With the release of his new book, Michael Bryant’s bike accident case is now back in the public eye. The family of the deceased and the police are angered by the book. I can’t say I blame them. Here a great article on the topic.

Let’s say that you’re the personal injury lawyer representing the Sheppard Family in their wrongful death claim against Mr. Bryant. Damages in the case would not be contested. Mr. Sheppard is dead as a result of a brain injury. But liability in this case would be hotly contested. Who’s fault was the bike accident? How much did Mr. Sheppard’s intoxication and actions contribute to the accident? What percentage of fault do you attribute to Mr. Bryant, and what percentage of fault do you attribute to Mr. Sheppard? These are all not easy questions for any accident lawyer.

One thing we do know is that this case is simple a tragedy for all of the parties involved. But particularly for the Sheppard family. Michael Bryant’s life goes on. His career continues. He’s presently a part time professor at the University of Toronto, and works as a consultant and/or mediator. He’s now divorced, and paying lots in legal and PR bills, but he still wakes up every morning a free (but liklely troubled) man. Darcy Sheppard’s life is over. His friends, family and loved ones will never see him again. That’s the ultimate price.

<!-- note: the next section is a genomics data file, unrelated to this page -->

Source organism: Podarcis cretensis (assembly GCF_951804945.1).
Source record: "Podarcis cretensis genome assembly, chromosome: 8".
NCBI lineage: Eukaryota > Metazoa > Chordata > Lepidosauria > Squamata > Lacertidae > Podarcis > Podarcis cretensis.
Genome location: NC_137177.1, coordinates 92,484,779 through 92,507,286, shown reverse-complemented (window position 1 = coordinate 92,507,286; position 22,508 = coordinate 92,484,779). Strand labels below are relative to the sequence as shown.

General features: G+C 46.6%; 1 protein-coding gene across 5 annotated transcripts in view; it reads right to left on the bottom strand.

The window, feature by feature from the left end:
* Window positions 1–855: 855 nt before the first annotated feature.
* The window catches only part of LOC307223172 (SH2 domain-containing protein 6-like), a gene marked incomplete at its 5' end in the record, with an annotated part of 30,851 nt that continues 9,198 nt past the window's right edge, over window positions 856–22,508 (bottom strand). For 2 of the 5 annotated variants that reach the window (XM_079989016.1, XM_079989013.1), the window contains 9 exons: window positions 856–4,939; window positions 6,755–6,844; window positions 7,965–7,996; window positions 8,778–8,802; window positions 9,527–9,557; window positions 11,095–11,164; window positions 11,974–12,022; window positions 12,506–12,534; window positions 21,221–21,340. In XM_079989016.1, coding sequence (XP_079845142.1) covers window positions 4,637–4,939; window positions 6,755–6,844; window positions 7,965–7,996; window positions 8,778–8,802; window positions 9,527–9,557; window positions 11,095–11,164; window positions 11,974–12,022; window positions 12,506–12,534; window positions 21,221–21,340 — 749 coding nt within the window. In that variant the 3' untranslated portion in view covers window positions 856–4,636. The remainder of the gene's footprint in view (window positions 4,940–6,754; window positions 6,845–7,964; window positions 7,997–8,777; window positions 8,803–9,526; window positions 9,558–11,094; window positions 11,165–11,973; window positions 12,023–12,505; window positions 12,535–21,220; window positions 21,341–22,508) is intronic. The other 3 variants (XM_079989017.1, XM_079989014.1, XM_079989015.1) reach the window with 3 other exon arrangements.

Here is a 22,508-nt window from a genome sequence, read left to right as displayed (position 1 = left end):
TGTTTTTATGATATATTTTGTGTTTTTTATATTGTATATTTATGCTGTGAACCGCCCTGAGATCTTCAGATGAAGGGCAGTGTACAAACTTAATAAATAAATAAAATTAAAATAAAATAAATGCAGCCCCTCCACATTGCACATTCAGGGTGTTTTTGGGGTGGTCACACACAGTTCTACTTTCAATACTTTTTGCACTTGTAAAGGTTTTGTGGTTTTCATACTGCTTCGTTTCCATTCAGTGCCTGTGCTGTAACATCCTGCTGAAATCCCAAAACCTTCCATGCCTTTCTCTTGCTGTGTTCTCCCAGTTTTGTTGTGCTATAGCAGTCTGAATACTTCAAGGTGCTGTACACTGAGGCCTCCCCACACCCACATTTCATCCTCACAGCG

Speaking about the ultimate price, has anyone seen the price of the new Lebron James basketball shoes? $315! That’s ridiculous! What kid could afford to pay that? Well, the money will likely come from the parents, but still. With all I hear today about the economy, and the lack of disposable income for families, and the increasing disparity between rich and poor, this is just a slap in the face to all those families just trying to make ends meet. Imagine that kid in subsidized housing who idolizes Lebron James. All he wants for Christmas is a pair of new Lebrons. The family will have to make a big decision. Either not eat for a week, dissappoint their kid and not get him the shoes, or but the kid the Lebrons. I’m going to give a plug to my main main Stephon Marbury. Marbury is a former NBA All-Star point guard. He said that when he was growing up poor in the hood that he couldn’t afford a new pair of “cool” basketball shoes. They were just too expensive. So founded the line “Starbury” which sells basketball shoes and other basketball clothes at an affordable price. In it’s hay day, Starbury Basketball shoes sold for $15. Now that’s giving back to the community and taking care of your own. LeBron can learn a lot from Starbury.